Constructor: Joel Fagliano
Relative Difficulty: Easy
Theme: SINE WAVE — Circled letters spell out 'WAVES' and are roughly in the shape of a SINE wave. Also:
- SINE [8A: Function represented by the circled letters]
Word of the Day: BRAT
This puzzle is trying. And for that we should be grateful. It also gets points for aiming for a math-related theme. Math—or for my friends on the other side of the pond, Maths—is fucking awesome. Don't let anyone tell you otherwise, for it is written that whoever would aim to do so is a raging asshole. HOWEVER, the resulting effort is....a bit off, in a few different ways. Perhaps some intelligent blogger will elucidate them for you.
So the first problem is that it's a bit of a stretch to say that the circled letters form a wave, or any curve, really. There's only five letters, and the most natural way to connect them would be with a series of zig-zags. Which is actually a triangle wave, now that I think about it. I kinda give this a little bit of a pass though because it's clearly not possible to depict anything even approaching a perfect sinusoidal curve in five discrete points, and, again, I like that we're reaching for maths concepts here. So I'll accept a certain degree of fudging. It'd be better if the resulting curve didn't exactly match a different specific wave function, but fine.
The bigger issue though is that even if you accept the implied curve that would connect these letters, it's not clear that this is a sine function. Crucially, we aren't told where the axes are in this supposed graph, but if you take a look at this image juxtaposing what I would call your classic depictions of both the sine and cosine functions, you'll notice a couple of things: Number one, the basic sine function "y = sin x" intersects the origin at a midpoint between one of its troughs (to the left) and one of its heights (to the right). The only way that corresponds to this puzzle is if the graph's origin is located at the vertices of either the M-A-W-I squares or the D-E-V-E squares. Either seems like an unnatural place to me. Number two, the cosine function is actually the same shape as the sine function (with the same period, amplitude, everything); it's just shifted over horizontally with respect to the y-axis. Consequently, if one is to believe the argument that this graph clearly represents one function or the other, then it really does matter where we consider the origin to be.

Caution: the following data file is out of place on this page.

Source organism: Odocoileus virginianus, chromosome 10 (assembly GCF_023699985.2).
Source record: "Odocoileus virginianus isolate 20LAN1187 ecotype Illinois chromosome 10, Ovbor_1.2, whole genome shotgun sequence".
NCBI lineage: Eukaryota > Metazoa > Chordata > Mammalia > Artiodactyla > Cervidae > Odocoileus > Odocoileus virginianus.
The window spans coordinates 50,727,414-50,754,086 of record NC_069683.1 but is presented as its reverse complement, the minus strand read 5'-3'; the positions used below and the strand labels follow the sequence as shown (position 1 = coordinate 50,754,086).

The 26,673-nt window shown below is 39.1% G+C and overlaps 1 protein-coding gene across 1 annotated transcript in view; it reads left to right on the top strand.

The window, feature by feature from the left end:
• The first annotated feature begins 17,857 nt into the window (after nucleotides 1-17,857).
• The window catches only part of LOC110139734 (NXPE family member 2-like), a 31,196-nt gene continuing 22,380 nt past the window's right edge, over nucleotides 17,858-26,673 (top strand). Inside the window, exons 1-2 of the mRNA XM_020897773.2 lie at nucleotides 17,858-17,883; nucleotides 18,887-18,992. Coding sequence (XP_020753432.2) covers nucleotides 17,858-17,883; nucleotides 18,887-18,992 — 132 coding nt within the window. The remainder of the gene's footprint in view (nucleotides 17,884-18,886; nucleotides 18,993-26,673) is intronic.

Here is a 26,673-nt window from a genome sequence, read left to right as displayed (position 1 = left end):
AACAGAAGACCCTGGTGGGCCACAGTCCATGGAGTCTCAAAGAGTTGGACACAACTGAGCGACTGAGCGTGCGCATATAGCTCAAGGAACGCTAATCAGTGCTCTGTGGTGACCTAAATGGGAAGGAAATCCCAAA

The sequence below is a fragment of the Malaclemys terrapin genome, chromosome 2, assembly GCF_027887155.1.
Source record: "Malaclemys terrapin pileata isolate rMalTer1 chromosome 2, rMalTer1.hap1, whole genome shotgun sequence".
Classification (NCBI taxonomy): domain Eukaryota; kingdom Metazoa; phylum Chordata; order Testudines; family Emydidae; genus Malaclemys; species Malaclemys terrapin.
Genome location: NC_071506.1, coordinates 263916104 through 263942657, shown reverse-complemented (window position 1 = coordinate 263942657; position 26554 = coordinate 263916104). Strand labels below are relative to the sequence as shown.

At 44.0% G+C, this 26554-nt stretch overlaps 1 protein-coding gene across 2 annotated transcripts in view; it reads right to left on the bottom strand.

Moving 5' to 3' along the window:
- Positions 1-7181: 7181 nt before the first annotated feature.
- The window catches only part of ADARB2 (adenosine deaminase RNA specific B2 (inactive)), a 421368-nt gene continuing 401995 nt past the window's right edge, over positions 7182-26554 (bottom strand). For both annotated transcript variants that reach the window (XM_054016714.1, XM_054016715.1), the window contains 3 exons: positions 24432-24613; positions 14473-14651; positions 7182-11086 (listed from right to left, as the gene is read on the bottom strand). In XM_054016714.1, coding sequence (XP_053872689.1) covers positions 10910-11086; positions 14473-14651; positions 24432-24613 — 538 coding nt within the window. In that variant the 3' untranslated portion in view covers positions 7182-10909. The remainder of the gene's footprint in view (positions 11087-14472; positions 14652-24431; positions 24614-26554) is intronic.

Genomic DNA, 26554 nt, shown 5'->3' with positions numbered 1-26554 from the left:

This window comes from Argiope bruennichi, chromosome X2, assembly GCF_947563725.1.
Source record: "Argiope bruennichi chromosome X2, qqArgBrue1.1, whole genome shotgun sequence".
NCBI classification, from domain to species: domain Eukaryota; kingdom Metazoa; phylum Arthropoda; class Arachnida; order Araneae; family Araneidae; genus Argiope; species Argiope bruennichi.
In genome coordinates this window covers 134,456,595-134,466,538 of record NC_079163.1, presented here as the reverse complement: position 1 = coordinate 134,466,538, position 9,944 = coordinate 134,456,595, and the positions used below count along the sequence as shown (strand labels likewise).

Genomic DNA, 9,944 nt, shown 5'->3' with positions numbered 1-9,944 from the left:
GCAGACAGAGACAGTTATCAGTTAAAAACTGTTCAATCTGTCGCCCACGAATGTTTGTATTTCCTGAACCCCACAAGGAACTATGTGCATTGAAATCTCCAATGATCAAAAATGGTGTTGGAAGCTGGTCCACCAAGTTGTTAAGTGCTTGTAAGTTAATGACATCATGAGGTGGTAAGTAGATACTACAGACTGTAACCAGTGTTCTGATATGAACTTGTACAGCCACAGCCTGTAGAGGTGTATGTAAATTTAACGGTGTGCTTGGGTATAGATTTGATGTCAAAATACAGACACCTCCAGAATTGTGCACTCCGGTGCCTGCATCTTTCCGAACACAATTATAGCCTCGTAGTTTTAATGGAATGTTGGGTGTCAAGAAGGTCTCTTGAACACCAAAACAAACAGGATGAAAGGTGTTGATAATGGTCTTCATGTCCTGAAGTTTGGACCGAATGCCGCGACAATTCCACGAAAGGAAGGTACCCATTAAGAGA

Technically I guess the origin itself could be somewhere off to the right or left, but if we are to believe this is the standard sine equation, with no transformations and no amplitude or period alterations, then at the very least the x-axis has to be the line between MADE [5A: Like higher-ups in the Mafia] and WIVES [6A: Old _____ tale]. That's just kooky. It would make much more sense to have your origin over on the middle of the left side, such that the graph shows equal areas of potential positive and negative y-values (like the image you see here, along with every other Google image result for "sine equation graph").
Do you SEE what I'm saying here [7D: Get the picture]? I'm not just being a BRAT [1A: Spoiled kid]. If the origin of this puzzle's implied graph is where it really OUGHT to be, the (simplest possible) equation depicted by curve implied by the circled letters is actually the basic sine equation shifted by one-quarter wavelength to the right. Which, as I'm sure you know and like me definitely did not just spend 30 minutes googling to figure out, would be y = sin (x-π/2). Now, you COULD say, "Well, the clue doesn't say anything about this being THE sine function; it could be ANY sinusoidal function so this one qualifies." I say, fuck that.
But forget that whole argument you definitely read all of, because there's another reason this theme doesn't work: You see, we're spelling the word 'wave' with a wave. The thing that's produced by doing this is NOT properly referred to as a sine wave; it's a wave wave. The circled letters should really spell 'S-I-N-E' for this whole thing to work. That pattern of circled letters could rightly be called a 'sine wave' (and so pretty much irrespective of whether the graph looks precisely right).
So overall, I'd give this puzzle an A for effort, and maybe a B+ for execution. It's pretty good, I guess!
Signed, Jonathan Gibson, sinusoid-rage machine of CrossWorld